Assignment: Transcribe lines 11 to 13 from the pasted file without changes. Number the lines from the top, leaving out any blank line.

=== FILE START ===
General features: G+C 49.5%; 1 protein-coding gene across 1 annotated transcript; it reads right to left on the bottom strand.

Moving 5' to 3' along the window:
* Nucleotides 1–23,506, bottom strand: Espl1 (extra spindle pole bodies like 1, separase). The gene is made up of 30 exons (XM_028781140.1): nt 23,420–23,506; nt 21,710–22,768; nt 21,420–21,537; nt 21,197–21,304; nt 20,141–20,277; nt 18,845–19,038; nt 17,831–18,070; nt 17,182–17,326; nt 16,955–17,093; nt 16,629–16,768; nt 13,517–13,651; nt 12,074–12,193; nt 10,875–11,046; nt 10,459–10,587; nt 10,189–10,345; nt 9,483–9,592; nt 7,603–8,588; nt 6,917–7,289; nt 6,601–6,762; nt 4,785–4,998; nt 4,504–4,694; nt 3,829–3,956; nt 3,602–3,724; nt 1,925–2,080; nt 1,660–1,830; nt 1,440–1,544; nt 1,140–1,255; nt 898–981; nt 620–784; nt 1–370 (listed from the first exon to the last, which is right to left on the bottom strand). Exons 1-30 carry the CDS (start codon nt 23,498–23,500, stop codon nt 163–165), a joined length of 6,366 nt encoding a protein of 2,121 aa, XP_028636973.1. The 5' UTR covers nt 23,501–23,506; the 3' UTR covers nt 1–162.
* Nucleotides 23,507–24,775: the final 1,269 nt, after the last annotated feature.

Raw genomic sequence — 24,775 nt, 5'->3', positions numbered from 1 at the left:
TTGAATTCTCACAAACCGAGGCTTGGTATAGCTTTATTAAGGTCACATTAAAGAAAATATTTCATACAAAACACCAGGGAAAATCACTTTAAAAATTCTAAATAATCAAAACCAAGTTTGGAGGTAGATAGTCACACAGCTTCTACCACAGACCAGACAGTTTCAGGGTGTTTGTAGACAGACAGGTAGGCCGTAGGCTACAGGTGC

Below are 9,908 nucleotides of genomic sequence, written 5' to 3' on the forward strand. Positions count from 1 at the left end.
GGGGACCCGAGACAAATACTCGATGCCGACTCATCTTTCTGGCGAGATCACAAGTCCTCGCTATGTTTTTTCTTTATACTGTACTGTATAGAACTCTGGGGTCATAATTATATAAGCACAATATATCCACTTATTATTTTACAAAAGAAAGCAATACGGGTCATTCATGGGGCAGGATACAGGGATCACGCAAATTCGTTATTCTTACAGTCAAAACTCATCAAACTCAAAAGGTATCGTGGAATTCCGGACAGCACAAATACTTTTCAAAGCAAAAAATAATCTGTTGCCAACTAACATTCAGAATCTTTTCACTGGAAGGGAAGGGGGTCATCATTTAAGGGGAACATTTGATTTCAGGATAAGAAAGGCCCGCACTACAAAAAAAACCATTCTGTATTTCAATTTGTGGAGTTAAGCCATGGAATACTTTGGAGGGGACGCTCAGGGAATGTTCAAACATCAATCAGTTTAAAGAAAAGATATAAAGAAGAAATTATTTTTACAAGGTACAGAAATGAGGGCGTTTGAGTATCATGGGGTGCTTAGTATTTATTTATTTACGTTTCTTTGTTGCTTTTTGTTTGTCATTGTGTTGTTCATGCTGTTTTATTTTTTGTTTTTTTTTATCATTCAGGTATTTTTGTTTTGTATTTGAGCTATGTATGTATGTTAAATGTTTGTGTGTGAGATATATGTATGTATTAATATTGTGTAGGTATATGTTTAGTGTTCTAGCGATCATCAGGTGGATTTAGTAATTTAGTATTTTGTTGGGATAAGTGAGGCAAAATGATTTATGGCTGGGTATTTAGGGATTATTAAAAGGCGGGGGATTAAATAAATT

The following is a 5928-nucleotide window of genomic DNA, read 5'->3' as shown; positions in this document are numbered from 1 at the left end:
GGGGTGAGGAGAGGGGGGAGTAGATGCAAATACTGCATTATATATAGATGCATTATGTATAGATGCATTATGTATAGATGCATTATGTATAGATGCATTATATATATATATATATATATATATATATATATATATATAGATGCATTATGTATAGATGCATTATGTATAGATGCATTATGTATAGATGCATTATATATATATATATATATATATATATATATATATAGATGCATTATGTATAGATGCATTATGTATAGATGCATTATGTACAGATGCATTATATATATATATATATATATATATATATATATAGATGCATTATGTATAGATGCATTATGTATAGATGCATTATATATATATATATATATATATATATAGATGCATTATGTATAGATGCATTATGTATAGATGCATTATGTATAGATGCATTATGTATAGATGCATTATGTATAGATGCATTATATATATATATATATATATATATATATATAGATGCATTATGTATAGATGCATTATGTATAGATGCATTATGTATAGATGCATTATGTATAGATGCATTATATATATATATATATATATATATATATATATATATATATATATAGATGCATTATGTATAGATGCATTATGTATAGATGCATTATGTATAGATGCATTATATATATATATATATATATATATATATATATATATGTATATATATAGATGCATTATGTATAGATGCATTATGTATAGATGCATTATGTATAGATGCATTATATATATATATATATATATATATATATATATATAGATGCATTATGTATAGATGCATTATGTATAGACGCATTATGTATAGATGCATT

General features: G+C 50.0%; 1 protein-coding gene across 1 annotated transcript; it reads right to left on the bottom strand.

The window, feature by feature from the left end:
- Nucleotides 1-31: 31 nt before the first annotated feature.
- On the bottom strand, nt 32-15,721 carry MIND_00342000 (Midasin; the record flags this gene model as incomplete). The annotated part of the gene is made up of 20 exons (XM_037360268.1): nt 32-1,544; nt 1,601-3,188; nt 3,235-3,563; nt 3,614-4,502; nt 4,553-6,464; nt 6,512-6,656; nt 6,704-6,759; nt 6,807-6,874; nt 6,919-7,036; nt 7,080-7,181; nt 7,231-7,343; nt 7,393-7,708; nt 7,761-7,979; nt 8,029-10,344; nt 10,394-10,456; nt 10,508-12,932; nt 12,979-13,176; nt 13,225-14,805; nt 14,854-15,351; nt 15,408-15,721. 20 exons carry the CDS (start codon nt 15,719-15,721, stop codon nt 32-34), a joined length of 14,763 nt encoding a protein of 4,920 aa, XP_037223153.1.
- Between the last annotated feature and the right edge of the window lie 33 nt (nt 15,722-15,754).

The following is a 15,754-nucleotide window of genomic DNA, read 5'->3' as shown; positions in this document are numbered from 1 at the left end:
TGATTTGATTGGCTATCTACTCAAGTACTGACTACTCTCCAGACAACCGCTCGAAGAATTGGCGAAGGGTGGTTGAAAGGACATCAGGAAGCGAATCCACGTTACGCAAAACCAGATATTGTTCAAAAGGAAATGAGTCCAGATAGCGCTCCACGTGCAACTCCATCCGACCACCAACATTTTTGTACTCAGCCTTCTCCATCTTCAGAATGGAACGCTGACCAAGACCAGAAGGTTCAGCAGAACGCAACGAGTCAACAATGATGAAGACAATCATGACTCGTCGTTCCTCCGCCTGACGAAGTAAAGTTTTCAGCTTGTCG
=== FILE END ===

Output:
General features: G+C 50.0%; 1 protein-coding gene across 1 annotated transcript; it reads right to left on the bottom strand.

The window, feature by feature from the left end:
- Nucleotides 1-31: 31 nt before the first annotated feature.